Like a memory, every time a story's told it changes. I can speak to memories because they're personal and if I'm paying attention I can see one set of small truths swapped out for another. How is a memory not a story? A thing you tell yourself until it's gone, or changed so much you no longer recognize it, and yet it remains gospel. I think the truth of a story is the evolution of its change. I have a story that's nearly as old as me. If I had to pin it in place I'd find it in a creek bed in summer, or just above in the crotch of the reading tree. Not the beginning, but the first place I can mark with any sort of surety.
I want to be alone, unmolested by distraction. I want to read until I don't, catch minnows in a cup, and pound rocks in August when the creek's gone dry. I want silence. I want to be still, and most of all, I want to be safe. The world is an unknown entity; anything can happen and that's OK, but I've wanted the right to step out of that world since the story began. Or, that is how the story begins. I don't tell myself the story in any concrete way until I'm much older. I am a wife and mother of two. I am a year or two away from thirty and already tired and I like books and trees, horses and dogs, and cats, and the forest. I love the beach, but only one in particular. I wish for silence.
In my father's house there is a green room, two steps down from the rest of the house. It's full of books and window seats. I adjust the room, just a bit. Now there are French doors, a small terrace, and a large kitchen garden. Later I add the forest and close off the room; I push the walls back and make a bed and there it remains for another couple years. The next time I tell the story I've added a front door, a fireplace, my rocking chair, a sink, and a good size table. Apparently I have work to do. I start using the front door, not to let people in, to let myself in and out. I have gone to work in that place called Corporate America and I dress in battle gear and carry a broadsword. Most of the time I like what I do, but I still need the armor or I'd come back without a face.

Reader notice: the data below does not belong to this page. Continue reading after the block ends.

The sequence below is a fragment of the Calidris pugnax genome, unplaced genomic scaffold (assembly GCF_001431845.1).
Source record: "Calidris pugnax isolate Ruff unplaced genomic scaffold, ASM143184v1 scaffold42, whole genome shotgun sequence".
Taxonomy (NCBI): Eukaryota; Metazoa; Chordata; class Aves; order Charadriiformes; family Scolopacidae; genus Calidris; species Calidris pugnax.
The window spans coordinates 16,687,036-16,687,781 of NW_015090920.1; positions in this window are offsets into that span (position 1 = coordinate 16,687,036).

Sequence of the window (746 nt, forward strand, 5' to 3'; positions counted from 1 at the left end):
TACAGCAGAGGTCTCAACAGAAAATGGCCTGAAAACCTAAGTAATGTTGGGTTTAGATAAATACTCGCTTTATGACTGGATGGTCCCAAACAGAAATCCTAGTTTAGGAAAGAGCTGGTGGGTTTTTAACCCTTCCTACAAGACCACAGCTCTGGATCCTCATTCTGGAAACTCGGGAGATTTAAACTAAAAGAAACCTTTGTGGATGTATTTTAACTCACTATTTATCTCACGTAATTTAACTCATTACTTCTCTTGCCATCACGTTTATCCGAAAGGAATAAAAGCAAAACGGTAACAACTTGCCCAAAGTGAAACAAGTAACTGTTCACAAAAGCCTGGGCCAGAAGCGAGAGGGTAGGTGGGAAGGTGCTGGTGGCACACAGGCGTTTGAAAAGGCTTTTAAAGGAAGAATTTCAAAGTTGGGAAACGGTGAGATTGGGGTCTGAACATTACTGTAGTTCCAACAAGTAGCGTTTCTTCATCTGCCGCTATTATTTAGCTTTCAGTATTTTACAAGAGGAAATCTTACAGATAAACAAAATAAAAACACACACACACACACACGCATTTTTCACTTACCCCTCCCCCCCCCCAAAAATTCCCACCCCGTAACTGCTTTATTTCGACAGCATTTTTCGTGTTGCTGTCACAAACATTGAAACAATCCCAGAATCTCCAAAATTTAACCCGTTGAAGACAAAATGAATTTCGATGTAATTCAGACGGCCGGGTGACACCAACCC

The house grows, but not too much. I experiment with compartmentalization. If I add a room over here, or one there, then maybe people can come and go and I will still be safe, and I will still be who I am, and I will still have peace. In the end, the rooms vanish one by one and I am left with the single room. It hasn't changed much but it's bigger. I question the wants that expand a three hundred square foot cottage to it's twice the size and sometimes more. I add a second story in a time when a man convinced himself he'd like to spend his life in that place with me. When I make him go away, I remove the second floor but leave the stairs. I want an attic loft but I'm not sure why.
These days there's a great deal of clarity as it pertains to the lower level. I know what the cottage needs and I know why. I know where the cottage lives and I understand the necessary attributes, in and out. I know why it expands and contracts. I no longer know what it looks like and the French doors have been gone for decades. They stopped making sense. The fireplace turned into a pellet stove over night and I allowed an actual kitchen and a bathroom to evolve. You'd think the bathroom would have been there from the start, no? No. It, as well as running water, didn't become desirable until I got closer to the truth.